Guy Crosby developed an early fascination with chemistry in high school. With the help of his father he built a small laboratory in the basement of their home where he first experimented with the chemistry of food. Guy went on to obtain a B.S. degree in chemistry from the University of New Hampshire, and Ph. D. degree in organic chemistry from Brown University in 1969, where he studied the chemistry of cholesterol. Following graduate school he and his wife Christine moved to Palo Alto, California to spend two wonderful years as a postdoctoral research associate at Stanford University, where they met other organic chemists interested in food, wine, and cooking. Soon a position opened at a local Silicon Valley startup company developing new food ingredients where Guy was able to combine his expertise in organic chemistry with food science.

Ten years later he and his family moved to Princeton, New Jersey to work for FMC Corporation, initially in the Agricultural Products Division, and then as Director of R & D for the Food Ingredients Division, establishing a global network of laboratories in North America, Central America, Europe, and Asia. One more move brought them back home to Massachusetts in 1996 where Guy worked as Vice President of R & D for Opta Food Ingredients, Inc. until the end of 2001, culminating more than thirty years in food-related research and development.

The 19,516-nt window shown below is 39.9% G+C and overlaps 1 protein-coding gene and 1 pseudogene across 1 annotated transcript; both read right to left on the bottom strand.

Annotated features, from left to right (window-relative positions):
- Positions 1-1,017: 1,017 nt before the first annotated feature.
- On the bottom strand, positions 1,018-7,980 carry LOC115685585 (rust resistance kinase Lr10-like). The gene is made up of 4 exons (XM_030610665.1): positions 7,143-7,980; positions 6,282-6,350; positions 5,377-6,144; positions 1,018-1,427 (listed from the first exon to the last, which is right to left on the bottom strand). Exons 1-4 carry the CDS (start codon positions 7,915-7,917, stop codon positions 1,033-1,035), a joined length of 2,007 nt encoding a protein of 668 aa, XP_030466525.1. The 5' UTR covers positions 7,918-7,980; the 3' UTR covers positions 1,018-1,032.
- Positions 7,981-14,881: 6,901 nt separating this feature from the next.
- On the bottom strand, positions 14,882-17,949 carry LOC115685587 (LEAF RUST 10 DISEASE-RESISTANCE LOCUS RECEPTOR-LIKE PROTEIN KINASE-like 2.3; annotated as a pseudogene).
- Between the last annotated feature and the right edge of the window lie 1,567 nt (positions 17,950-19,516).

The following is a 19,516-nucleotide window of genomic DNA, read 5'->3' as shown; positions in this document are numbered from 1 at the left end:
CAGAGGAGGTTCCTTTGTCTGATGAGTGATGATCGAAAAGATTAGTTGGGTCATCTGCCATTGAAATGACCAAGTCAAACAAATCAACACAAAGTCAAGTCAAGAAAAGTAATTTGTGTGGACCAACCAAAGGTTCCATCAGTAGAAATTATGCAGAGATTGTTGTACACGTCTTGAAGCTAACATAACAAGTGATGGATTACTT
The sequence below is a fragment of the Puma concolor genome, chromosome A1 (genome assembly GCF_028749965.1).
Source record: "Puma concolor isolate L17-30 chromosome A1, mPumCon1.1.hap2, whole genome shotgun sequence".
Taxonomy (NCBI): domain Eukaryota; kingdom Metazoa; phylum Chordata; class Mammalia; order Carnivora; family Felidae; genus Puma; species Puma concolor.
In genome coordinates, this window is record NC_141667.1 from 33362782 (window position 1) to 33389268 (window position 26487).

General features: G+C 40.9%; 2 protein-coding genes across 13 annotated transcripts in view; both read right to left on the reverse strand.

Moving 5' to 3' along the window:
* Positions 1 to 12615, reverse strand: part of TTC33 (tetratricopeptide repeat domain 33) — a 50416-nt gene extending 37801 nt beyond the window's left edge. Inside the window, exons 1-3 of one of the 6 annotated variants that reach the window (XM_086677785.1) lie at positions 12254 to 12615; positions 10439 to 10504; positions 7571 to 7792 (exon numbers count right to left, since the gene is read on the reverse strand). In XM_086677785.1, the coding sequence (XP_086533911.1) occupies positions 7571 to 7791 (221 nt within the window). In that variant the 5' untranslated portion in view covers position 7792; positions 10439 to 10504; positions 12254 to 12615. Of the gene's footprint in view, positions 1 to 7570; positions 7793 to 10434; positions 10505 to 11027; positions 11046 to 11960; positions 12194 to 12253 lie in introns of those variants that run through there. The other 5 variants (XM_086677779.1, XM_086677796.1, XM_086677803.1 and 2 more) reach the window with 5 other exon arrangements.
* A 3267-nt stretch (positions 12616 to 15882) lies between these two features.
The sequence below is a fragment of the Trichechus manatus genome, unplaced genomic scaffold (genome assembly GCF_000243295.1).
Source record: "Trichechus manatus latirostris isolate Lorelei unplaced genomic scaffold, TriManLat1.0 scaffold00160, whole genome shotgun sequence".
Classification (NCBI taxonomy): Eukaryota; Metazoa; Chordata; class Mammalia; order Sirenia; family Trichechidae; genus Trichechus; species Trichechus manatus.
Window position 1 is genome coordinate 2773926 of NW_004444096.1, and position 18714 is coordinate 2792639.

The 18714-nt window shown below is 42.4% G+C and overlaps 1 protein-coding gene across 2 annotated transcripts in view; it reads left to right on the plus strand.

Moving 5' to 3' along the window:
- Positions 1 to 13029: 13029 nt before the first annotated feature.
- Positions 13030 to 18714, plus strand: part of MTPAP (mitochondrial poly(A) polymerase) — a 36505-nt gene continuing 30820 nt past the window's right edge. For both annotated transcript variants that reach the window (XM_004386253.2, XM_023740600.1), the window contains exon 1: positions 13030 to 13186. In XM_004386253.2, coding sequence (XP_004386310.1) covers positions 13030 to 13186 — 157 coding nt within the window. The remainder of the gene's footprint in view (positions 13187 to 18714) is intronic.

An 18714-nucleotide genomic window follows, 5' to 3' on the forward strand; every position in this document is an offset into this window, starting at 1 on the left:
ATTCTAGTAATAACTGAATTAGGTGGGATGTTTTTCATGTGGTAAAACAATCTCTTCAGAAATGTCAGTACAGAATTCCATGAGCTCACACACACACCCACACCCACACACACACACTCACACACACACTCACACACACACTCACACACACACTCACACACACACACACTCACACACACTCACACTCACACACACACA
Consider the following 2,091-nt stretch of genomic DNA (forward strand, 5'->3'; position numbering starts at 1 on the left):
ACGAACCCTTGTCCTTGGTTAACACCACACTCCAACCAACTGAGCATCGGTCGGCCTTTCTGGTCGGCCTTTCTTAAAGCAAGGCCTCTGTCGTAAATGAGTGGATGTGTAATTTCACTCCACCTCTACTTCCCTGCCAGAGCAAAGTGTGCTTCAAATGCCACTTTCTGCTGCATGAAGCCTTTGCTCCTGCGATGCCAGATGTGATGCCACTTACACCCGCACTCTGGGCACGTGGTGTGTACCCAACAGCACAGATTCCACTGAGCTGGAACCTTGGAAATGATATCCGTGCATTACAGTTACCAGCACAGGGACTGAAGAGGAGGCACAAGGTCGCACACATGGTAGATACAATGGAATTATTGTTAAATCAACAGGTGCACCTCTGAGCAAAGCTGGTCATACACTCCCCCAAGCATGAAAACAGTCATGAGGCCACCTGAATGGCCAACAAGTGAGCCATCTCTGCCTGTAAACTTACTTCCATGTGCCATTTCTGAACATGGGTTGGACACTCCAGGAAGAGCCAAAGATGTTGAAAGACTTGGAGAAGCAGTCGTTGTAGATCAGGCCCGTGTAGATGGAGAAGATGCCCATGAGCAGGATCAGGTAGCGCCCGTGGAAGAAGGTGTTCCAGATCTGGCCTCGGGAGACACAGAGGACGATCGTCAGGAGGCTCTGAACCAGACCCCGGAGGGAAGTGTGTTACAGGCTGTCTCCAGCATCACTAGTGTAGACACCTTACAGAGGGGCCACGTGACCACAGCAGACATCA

Instead of retiring, Guy launched a new career in teaching. He started as a visiting lecturer teaching food science in the Department of Nutrition at the Harvard T H Chan School of Public Health, and shortly thereafter with the Department of Chemistry and Food Science at Framingham State University, where he taught chemistry and food science as a full-time associate professor beginning in 2005. Guy Crosby - The Cooking Science GuyIn August of 2011 he retired from full-time teaching, but continues teaching as an adjunct associate professor at Harvard. In that time he has focused his research on the chemistry of food and taught food science to more than 350 students.

Looking for new avenues to combine science with his enthusiasm for cooking, Guy approached Cook’s Illustrated Magazine in 2004 to see if they needed help with food science. The magazine prides itself in taking a scientific approach to recipe development. In early 2005 he began working with the magazine as a consulting editor, and then as Science Editor a few years later. Guy has recorded a number of science segments for the magazine’s PBS television show, and lectures widely on topics in food science, food chemistry, and cooking science. He recently organized a symposium on “Trends in Cooking Science” for the 248th meeting of the American Chemical Society in San Francisco.

Guy is an emeritus member of the American Chemical Society (49 years), a professional member of the Institute of Food Technologists, and American Society for Nutrition. He is also an external advisor for the first of its kind EcoGastronomy program at the University of New Hampshire, a member of the Food Task Force for Boston’s Museum of Science, and a Food Science Communicator for the Institute of Food Technologists. He also serves on the Food Science Advisory Board for Framingham State University. Guy has published 45 scientific papers, is the inventor on 17 U. S. patents, the co-author of a new book Cook’s Science (published October 4, 2016) and  the New York Times bestseller The Science of Good Cooking, published in the fall of 2012, both by America’s Test Kitchen.

On April 1, 2013 Guy was officially included in the first group of Certified Food Scientists (CFS) approved by the Institute of Food Technologists.

For an interview with Guy published in November 2014 on the first Symposion Journal website go to

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